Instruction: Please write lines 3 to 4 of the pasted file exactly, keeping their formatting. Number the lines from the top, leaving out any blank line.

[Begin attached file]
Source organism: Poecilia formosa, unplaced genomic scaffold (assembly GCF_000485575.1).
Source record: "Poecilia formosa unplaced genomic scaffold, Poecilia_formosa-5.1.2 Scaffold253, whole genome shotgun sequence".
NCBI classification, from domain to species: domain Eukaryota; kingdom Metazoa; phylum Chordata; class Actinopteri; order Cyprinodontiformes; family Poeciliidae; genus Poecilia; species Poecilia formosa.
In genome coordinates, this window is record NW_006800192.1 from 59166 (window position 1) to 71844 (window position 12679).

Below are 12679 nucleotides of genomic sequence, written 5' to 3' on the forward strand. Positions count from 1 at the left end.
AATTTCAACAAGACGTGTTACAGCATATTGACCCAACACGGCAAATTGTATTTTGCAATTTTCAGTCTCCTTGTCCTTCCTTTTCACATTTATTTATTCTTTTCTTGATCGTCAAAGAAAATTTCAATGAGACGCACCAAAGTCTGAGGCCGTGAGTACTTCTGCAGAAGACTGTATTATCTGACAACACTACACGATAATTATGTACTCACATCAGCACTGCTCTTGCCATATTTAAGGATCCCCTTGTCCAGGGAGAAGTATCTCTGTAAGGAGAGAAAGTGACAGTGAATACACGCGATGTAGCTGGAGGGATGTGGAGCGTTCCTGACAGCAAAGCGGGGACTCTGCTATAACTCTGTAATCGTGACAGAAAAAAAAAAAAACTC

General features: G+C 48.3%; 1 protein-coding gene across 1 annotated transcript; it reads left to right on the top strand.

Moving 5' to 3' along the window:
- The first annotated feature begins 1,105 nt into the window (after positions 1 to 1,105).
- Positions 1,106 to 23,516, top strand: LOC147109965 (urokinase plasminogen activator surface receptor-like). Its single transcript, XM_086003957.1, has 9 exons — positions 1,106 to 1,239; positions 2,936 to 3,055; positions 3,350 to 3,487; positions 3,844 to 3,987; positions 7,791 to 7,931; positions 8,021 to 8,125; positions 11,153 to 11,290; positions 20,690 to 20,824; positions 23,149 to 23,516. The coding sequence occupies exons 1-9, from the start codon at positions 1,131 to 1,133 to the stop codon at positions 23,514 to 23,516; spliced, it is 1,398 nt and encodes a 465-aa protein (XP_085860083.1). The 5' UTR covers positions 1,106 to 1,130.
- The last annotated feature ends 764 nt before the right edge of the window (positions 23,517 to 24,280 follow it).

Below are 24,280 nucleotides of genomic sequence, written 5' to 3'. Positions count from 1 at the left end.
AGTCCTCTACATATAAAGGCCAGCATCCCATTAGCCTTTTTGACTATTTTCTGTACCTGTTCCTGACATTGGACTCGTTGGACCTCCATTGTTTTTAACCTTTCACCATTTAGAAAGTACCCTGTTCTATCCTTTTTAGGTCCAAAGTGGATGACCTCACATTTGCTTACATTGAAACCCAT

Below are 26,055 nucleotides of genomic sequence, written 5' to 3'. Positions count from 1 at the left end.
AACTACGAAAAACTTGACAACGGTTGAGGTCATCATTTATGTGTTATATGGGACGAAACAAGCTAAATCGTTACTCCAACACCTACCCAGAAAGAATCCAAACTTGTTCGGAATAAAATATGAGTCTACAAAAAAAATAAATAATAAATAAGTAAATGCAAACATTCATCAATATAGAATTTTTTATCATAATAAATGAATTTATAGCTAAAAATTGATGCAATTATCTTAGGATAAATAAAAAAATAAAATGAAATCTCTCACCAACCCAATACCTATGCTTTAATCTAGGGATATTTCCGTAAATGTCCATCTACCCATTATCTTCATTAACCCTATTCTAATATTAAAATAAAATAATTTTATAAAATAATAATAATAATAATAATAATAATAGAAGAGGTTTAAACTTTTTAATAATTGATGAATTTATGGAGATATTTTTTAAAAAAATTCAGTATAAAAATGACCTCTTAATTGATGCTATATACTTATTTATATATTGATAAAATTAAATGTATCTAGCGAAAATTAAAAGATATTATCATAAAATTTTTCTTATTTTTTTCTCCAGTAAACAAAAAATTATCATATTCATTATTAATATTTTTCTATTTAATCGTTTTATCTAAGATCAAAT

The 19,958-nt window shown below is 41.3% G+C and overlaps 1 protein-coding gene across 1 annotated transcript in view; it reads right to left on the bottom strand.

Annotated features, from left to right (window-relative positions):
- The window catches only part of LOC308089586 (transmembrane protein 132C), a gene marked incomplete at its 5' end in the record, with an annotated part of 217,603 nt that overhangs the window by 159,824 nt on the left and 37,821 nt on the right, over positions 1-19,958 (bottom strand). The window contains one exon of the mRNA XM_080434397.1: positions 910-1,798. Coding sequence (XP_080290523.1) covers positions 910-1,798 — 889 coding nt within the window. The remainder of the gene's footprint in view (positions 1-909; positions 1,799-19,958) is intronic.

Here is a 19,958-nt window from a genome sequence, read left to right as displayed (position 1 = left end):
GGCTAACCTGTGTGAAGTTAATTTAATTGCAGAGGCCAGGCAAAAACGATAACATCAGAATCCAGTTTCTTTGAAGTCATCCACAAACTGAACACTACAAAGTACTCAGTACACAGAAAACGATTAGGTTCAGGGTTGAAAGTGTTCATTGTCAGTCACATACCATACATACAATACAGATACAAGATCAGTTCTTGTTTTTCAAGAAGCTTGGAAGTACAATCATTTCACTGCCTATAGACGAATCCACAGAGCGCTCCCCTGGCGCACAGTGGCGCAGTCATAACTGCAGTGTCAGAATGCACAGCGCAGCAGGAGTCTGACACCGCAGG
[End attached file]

NCBI classification, from domain to species: domain Eukaryota; kingdom Metazoa; phylum Chordata; class Actinopteri; order Cyprinodontiformes; family Poeciliidae; genus Poecilia; species Poecilia formosa.
In genome coordinates, this window is record NW_006800192.1 from 59166 (window position 1) to 71844 (window position 12679).